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Versal ACAP AI Engines for Dummies

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By Olivier Tremois, AI Engine Tools Technical Marketing and Florent Werbrouck, Xilinx Technical Support Product Application Engineer


Introduction to VersalTM ACAPs


VersalTM Adaptive Compute Acceleration Platforms (ACAPs) are the latest generation of Xilinx devices, built on the TSMC 7 nm FinFET process technology. They combine Scalar Engines (which represents the Processor System (PS)), Adaptable Engines (which represents the Programmable Logic (PL)), and Intelligent Engines which are connected together using a high-bandwidth Network-on-Chip (NoC).



In this article, the focus is on the AI Engines which are part of the Intelligent Engines.

Introduction to the Xilinx AI Engines

The AI Engines are included in some Xilinx Versal ACAPs. They are organized as a two-dimensional array of AI Engine Tiles which are connected together with Memory, Stream and Cascade Interfaces. This array can contain up to 400 tiles on the current ACAP devices (for example, the VC1902 device). The array also include an AI Engine interface, located at the last row row of the array, which allows the array to interface with the rest of the device (PS, PL and NoC).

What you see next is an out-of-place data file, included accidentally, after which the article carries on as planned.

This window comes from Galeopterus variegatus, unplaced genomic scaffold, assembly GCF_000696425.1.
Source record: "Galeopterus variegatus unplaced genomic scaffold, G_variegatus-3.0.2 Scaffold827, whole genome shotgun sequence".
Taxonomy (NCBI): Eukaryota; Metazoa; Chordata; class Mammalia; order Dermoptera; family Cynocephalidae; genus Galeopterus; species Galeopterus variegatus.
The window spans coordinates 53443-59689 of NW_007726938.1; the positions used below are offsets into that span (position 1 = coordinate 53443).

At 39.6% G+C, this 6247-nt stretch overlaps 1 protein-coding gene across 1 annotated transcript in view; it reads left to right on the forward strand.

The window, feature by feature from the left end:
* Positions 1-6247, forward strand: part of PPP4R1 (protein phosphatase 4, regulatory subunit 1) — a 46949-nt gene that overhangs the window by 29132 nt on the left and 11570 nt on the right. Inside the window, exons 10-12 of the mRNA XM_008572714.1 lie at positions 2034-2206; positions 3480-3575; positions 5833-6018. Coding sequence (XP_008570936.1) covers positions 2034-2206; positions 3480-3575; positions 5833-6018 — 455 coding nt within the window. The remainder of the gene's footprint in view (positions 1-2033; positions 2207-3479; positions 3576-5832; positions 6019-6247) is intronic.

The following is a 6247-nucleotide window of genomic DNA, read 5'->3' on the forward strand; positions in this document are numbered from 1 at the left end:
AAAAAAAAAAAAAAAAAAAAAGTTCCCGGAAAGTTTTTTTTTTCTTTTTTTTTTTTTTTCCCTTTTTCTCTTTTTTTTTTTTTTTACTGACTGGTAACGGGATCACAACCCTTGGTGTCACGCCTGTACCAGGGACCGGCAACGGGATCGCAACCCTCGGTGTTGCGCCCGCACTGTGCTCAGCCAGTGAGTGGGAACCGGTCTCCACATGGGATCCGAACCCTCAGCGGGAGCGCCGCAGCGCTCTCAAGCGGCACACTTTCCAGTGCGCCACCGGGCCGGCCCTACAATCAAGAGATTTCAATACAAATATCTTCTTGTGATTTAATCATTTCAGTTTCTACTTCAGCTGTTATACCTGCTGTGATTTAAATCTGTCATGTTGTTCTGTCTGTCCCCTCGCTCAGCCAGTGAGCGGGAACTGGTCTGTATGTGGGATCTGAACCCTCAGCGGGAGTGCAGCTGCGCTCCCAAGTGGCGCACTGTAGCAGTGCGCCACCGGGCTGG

The AI Engine interface includes PL and NoC interface tiles and a configuration tile. Interface from the PL to the AI Engine Array is done using AXI4-Stream interfaces through both the PL and NoC interface tiles. Interface from the NoC to the AI Engine Array is done using AXI4-Memory Mapped interfaces through the NoC interface tiles.




It is interesting to see that a direct AXI4-Memory Mapped communication channel is only available from the NoC to the AI Engine tiles (and not from the AI Engine Tiles to the NoC).

Note: The exact number of PL and NoC interface tiles is device specific. The Versal Architecture and Product Data Sheet: Overview (DS950) lists the size of the AI Engine array.


AI Engine Tile Architecture


Let's now have a closer look at the array and see what is inside an AI Engine tile.



Each AI Engine tile includes:

  • One tile interconnect module which handles AXI4-Stream and Memory Mapped AXI4 input/output
  • One memory module which includes a 32 KB data memory divided into eight memory banks, a memory interface, DMA, and locks.
  • One AI Engine

The AI Engine can access up to 4 memory modules in all four directions as one contiguous block of memory. This means that in addition to the memory local to its tile, the AI Engine can access the local memory of 3 neighboring tiles (unless the tile is located on the edges of the array):

  • The memory module on the north
  • The memory module on the south
  • The memory module on the east or west depending on the row and the relative placement of the AI Engine and memory module.

AI Engine Architecture


The AI Engine is a highly-optimized processor which includes the following highlights:

  • 32-bit scalar RISC processor (called Scalar Unit)
  • A 512b SIMD vector unit featuring a Vector fixed-point/integer unit and a Single-precision floating-point (SPFP) vector unit